Zim stands to benefit from AfCTA but more needs to be done: World Bank

Ryan Chigoche 
HARARE – The World Bank says the removal of tariff barriers alone will not see the country benefit enough from the Africa Free Continental Trade Area (AFCTA), with the bank highlighting the need to track non-tariff barriers such as regulatory barriers, and trade facilitation, in order to reap the full rewards of the trade agreement.
This development comes at a time when the local industry is currently fretting over the coming in of  AFCTA which will have various goods from the 54 member countries entering the borders duty-free, directly competing with local products.
Zimbabwe’s manufacturing sector is in decline with capacity utilisation is in decline, dropping to 53.1% in 2023 owing to increased power outages, foreign currency challenges, and inconsistent economic policies which translates in a further decrease in sectorial investments and uncompetitive pricing.
The AFCTA which is already partially in operation is expected to benefit all member countries through imports and exports through the removal of tariffs.
Local industry desperate for survival are lobbying the authorities to ease the cost of doing business so that local products can defend its local market share and also compete once exported.
Speaking at the just concluded CZI Annual Manufacturing Survey,  World Bank’s Economist at the Zimbabwe Office Victor Steenberg said for Zimbabwe to reap the benefits,  removal of tariffs won’t be sufficient, emphasizing the need to focus on non tariff barriers to trade.
“‘So tariffs only will not see that big of an impact on exports. Tariffs and non-tariff barriers removal  lead to a 25% impact on exports. But it’s really the combined effect of tariff removals, non-tariff barriers, and trade facilitation that will really improve the competitiveness of Zimbabwe’s private sector,  and we’ll see it benefit the most from the AFCTA.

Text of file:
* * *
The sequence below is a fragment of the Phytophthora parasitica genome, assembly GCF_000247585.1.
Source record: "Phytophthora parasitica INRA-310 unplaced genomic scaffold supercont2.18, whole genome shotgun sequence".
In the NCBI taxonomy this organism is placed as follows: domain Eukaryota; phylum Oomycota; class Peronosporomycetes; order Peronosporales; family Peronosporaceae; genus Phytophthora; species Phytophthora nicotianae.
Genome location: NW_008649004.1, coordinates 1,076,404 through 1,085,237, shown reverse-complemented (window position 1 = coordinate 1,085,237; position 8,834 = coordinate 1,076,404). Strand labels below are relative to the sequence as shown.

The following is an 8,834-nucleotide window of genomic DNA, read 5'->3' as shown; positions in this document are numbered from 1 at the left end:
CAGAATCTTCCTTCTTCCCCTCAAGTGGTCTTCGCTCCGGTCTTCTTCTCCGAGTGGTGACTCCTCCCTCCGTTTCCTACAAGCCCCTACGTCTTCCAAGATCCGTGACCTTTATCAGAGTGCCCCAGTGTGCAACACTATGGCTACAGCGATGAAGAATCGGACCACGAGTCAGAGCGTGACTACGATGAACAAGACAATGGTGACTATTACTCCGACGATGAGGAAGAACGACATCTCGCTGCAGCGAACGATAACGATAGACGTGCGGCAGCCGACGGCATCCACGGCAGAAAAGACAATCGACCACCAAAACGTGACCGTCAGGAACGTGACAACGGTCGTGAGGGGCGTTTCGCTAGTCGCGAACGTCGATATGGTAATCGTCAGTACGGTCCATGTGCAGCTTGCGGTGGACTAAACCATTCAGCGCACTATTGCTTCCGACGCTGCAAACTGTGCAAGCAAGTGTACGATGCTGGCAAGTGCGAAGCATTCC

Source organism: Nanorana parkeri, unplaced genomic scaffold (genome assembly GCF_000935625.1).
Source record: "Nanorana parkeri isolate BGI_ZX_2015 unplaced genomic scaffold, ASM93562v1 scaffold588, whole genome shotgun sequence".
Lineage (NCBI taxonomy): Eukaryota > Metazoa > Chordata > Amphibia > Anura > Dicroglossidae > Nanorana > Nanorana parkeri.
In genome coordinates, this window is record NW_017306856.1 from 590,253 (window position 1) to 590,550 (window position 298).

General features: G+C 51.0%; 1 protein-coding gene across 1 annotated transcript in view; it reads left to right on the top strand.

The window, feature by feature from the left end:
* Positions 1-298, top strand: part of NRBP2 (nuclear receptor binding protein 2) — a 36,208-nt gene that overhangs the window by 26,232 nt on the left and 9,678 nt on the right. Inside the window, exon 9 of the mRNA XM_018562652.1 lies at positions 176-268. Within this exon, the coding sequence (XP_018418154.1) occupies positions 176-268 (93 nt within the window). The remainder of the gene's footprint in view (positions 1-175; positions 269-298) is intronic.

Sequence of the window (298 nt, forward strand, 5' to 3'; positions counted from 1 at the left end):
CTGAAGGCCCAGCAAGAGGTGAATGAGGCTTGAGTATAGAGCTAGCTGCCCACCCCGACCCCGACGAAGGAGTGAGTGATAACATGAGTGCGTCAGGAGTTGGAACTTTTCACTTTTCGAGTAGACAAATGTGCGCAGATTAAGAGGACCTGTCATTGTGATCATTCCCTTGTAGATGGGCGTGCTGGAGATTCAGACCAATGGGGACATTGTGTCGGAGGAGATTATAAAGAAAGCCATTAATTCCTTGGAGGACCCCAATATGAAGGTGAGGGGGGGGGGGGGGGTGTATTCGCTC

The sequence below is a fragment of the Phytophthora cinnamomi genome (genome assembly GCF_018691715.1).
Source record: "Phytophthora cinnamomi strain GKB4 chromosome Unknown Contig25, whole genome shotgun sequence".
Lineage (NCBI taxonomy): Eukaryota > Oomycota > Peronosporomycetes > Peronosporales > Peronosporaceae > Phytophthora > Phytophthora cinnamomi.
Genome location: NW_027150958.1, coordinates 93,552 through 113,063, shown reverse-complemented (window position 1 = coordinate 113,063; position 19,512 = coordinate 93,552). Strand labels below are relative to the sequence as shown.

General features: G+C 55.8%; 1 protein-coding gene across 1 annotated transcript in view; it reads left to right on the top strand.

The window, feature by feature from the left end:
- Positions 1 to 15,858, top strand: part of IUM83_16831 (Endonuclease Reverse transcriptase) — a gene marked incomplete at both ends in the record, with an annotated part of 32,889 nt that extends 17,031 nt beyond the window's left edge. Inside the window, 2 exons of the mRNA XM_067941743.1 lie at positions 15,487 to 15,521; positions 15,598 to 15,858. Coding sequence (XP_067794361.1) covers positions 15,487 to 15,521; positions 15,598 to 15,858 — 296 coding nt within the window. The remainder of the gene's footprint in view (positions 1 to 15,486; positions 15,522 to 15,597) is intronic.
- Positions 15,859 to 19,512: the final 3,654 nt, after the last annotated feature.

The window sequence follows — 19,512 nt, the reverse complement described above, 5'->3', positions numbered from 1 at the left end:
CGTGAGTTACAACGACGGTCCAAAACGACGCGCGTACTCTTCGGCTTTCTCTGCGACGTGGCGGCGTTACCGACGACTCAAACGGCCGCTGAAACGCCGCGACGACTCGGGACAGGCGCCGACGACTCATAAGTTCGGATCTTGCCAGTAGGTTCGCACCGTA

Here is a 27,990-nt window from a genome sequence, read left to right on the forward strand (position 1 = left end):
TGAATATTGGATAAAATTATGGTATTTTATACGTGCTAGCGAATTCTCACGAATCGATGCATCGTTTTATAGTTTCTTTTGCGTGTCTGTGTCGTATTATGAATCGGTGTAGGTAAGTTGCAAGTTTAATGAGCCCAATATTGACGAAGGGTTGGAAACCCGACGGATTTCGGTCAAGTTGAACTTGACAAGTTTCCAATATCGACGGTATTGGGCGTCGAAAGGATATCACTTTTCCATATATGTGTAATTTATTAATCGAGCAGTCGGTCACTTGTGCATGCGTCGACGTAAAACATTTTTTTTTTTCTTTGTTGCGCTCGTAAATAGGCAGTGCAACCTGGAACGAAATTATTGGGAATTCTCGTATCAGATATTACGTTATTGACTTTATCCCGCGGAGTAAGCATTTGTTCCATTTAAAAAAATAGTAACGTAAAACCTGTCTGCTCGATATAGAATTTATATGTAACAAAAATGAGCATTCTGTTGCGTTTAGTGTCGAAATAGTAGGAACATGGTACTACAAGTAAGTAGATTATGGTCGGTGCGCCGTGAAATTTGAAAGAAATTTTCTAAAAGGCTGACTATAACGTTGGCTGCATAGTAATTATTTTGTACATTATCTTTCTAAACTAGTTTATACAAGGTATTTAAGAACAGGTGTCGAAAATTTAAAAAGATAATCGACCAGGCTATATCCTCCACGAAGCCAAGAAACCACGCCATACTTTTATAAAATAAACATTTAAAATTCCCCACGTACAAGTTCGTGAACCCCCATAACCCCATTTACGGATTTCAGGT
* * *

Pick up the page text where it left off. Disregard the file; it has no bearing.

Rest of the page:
‘….tariffs are a necessary but insufficient component. So there’s a need to really focus on monitoring non-tariff barriers in the region, and then quickly identify and resolve them.
“And that allows you to really reduce  some of these regulatory barriers. On trade facilitation there is need for automated  electronic customs clearances, accelerating some of these processes,  as well as implementing a simplified trade regime  for small-scale traders.
“Then finally there’s a need for more consistent push on policy reform,” Steenbergen said as he reaffirmed the bank’s support to Zimbabwe towards implementation.
Despite the issues raised, once fully operational the AFCTA has the potential to boost trade across all sectors for the country. The  World Bank is predicting a massive increase in exports and imports for agriculture, for industry for the AFCTA  over a non-AFCTA level.
On the tariffs currently faced by Zimbabwe on the AFCTA markets by sector, minerals, food, and chemicals currently see the highest tariffs,  and the move to the AFCTA will see a significant reduction in these tariff lines presenting opportunities for Zimbabwe.
“Agriculture and agro-processing really are where the biggest potentials for Zimbabwe are in the near future. That’s where there’s a lot of demand  from neighboring countries,  and that’s where Zimbabwe really could shine,” Steenberg said.
He added that the troubled manufacturing sector  also has big potential particularly in the textiles and apparel ,  processed food, other manufacturing sectors, wooden and paper production,  even chemicals and rubber.
For Zimbabwe, a 4.2% increase in new jobs emanating  from the agriculture,  construction, trade services,  and the other sectors is expected, with wages also tipped to spike by 14% .
Recently the Competition Tariff Commission outlined a three tier tariff offer in line with the AfCFTA phased approach to tariff reduction.
According to the schedule, Category A accounts for 90% of the items with a five-year tariff phase-down period (2021-2025).  As a result of the AfCFTA agreement, Category A goods will begin trade duty-free next year.
These are primarily general items, such as animals and selected manufactured goods. Category B accounts for 7% of all commodities, and tariffs will be phased down over a 10-year period beginning next year and ending in 2035.
This group includes commodities from various value chains that are supported by the government.  Items from strategic value chains include iron and steel, leather, and cotton.
This suggests that by 2035, approximately approximately 97% of local commodities in the tariff book will trade duty-free. On the one hand, Category C accounts for three percent of the exempted items that would not be able to be traded duty-free in Zimbabwe under the AfCFTA. Examples include firearms ammunition, soya, bread, and traditional and cultural products.

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